Synnex Strikes Deal To Sell Ex-Veritas Storage Products

Symantec picked up Backup Exec 10d for Windows Servers when it bought Veritas, but the new Synnex deal means the storage product will now be part of its high-end solutions division.

Scott Campbell, Contributor

July 25, 2006

2 Min Read

Synnex has signed a deal with Symantec to distribute former Veritas storage solutions, including Symantec Backup Exec 10d for Windows Servers.

Symantec Backup Exec 10d for Windows Servers, which picked up the Symantec moniker in the wake of the Cupertino, Calif., vendor's acquisition of Veritas Software, is designed to utilize disk storage to deliver continuous data protection for Windows servers via disk and tape-based solutions.

The Veritas products will fit into Synnex's new Technology Solutions Division (TSD), which focuses on higher-end solutions, said Harry Edwards, senior vice president of enterprise business at the Fremont, Calif.-based distributor.

"The TSD really strives to offer comprehensive solutions portfolio in the true sense. Veritas is a pillar of enterprise solutions. And we really, really need to have the product line be part of the portfolio," Edwards said. "We're thrilled that it is, especially with the push in the midmarket space on blades in the Windows environment."

One example of that push is Synnex's recently announced PrintSolve document management initiative. "A key component of that is data backup and recovery. [Veritas] plays very nicely there," Edwards said. "Our initatives with HP on driving their blade revenue and our attach rates in storage are very strong plays in the Windows environment."

Synnex expects to add more Veritas products in the near future, Edwards added. "Backup Exec is the flagship product," he said.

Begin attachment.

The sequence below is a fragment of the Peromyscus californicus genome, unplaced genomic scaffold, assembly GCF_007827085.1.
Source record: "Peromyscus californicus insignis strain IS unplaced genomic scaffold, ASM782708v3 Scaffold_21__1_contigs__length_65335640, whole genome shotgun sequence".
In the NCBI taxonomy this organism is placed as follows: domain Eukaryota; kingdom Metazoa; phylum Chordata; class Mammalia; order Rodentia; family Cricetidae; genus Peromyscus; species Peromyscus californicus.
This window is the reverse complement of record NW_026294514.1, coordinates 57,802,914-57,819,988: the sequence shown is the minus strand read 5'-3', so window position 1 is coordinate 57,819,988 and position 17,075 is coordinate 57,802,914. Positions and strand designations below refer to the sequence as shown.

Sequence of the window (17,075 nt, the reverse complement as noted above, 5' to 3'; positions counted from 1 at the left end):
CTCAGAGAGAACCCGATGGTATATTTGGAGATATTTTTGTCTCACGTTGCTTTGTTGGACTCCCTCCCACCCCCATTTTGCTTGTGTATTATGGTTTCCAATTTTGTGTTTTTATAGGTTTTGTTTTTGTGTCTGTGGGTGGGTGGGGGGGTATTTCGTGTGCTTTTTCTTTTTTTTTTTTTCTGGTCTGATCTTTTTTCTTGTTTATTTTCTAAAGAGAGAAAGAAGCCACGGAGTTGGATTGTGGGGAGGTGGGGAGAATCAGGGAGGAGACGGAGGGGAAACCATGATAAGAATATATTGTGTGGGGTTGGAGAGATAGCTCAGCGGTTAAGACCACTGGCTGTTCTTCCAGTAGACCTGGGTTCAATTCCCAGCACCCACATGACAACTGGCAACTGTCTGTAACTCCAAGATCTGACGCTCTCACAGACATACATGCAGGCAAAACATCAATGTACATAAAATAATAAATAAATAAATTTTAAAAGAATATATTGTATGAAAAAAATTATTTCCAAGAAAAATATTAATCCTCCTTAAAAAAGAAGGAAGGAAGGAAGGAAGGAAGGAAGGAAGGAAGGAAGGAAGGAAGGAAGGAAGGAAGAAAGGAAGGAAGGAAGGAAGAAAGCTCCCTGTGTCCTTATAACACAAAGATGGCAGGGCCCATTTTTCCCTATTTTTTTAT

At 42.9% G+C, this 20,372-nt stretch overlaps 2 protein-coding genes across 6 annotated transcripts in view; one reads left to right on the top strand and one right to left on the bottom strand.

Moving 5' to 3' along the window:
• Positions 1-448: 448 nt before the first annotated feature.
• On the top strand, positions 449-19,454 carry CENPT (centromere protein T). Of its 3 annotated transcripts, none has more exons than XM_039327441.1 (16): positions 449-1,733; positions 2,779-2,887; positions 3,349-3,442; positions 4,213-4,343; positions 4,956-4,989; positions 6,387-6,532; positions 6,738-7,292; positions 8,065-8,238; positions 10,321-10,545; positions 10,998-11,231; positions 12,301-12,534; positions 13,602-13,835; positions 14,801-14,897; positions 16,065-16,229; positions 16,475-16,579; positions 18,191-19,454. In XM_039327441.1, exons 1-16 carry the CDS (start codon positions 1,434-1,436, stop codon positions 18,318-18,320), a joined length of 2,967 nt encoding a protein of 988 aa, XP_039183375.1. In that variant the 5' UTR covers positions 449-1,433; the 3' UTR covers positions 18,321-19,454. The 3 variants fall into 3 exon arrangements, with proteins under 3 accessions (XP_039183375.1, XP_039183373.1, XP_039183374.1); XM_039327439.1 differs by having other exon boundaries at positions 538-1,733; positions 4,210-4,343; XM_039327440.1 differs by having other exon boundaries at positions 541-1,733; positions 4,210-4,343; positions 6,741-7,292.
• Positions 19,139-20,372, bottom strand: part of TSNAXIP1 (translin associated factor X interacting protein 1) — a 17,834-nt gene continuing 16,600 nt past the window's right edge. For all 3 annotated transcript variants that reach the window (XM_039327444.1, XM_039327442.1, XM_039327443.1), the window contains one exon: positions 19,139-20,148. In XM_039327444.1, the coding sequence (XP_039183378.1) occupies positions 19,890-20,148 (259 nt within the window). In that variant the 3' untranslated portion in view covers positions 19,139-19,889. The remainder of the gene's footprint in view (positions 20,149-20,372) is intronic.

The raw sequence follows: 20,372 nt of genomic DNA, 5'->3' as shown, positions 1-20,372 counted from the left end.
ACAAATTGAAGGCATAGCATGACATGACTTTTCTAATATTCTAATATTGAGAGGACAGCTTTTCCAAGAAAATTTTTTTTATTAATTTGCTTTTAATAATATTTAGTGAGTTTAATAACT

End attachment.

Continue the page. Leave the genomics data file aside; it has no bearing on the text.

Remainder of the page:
Randy Cochran, Symantec's vice president of channel sales for the Americas, said in a statement that the pact with Synnex enables the security and storage software maker to serve more SMB customers. "With Synnex's solid distribution capabilities, integration expertise and its ability to offer complete solutions to end customers, Symantec is able to acquire a broader reach to small and mid-sized customers," according to Cochran.

Synnex's TSD aims to compete against enterprise distributors such as Arrow Electronics and Avnet, Edwards said.

"Our sales coverage model rivals the coverage model of any of the value guys," he said. "Marry that with the alignment we have with IBM and HP on the blade side, [and] it becomes pretty obvious that [vendors such as Veritas] need to be part of our go-to-market strategy."

Synnex continues to seek more vendors for its TSD, Edwards added. "There are a couple of areas that are essential to bring to the midmarket," he said. "Foremost from a technology standpoint is digital security. We just [signed] Fortinet to complement our TippingPoint offering. We continue to look for emerging technology and vendors in the security space. We also have a very robust, converged IP telephony practice anchored with Avaya and Nortel."

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